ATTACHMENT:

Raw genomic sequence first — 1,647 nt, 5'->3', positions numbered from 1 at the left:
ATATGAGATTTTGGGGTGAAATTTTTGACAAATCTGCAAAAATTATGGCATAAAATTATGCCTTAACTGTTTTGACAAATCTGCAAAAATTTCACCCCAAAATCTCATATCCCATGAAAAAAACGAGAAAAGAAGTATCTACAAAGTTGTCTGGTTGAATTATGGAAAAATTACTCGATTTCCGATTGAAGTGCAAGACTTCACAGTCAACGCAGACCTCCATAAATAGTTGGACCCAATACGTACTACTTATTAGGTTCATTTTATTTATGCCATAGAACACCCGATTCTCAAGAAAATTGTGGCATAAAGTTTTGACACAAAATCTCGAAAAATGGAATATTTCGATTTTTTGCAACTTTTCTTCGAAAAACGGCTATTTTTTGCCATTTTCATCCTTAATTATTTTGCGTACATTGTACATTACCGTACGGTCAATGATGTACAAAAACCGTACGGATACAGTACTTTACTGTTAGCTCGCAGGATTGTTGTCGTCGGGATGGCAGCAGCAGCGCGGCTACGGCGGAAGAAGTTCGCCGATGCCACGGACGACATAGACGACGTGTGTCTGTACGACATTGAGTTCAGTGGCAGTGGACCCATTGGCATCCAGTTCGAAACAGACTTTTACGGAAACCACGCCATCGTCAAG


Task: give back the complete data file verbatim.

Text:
Raw genomic sequence first — 1,647 nt, 5'->3', positions numbered from 1 at the left:
ATATGAGATTTTGGGGTGAAATTTTTGACAAATCTGCAAAAATTATGGCATAAAATTATGCCTTAACTGTTTTGACAAATCTGCAAAAATTTCACCCCAAAATCTCATATCCCATGAAAAAAACGAGAAAAGAAGTATCTACAAAGTTGTCTGGTTGAATTATGGAAAAATTACTCGATTTCCGATTGAAGTGCAAGACTTCACAGTCAACGCAGACCTCCATAAATAGTTGGACCCAATACGTACTACTTATTAGGTTCATTTTATTTATGCCATAGAACACCCGATTCTCAAGAAAATTGTGGCATAAAGTTTTGACACAAAATCTCGAAAAATGGAATATTTCGATTTTTTGCAACTTTTCTTCGAAAAACGGCTATTTTTTGCCATTTTCATCCTTAATTATTTTGCGTACATTGTACATTACCGTACGGTCAATGATGTACAAAAACCGTACGGATACAGTACTTTACTGTTAGCTCGCAGGATTGTTGTCGTCGGGATGGCAGCAGCAGCGCGGCTACGGCGGAAGAAGTTCGCCGATGCCACGGACGACATAGACGACGTGTGTCTGTACGACATTGAGTTCAGTGGCAGTGGACCCATTGGCATCCAGTTCGAAACAGACTTTTACGGAAACCACGCCATCGTCAAG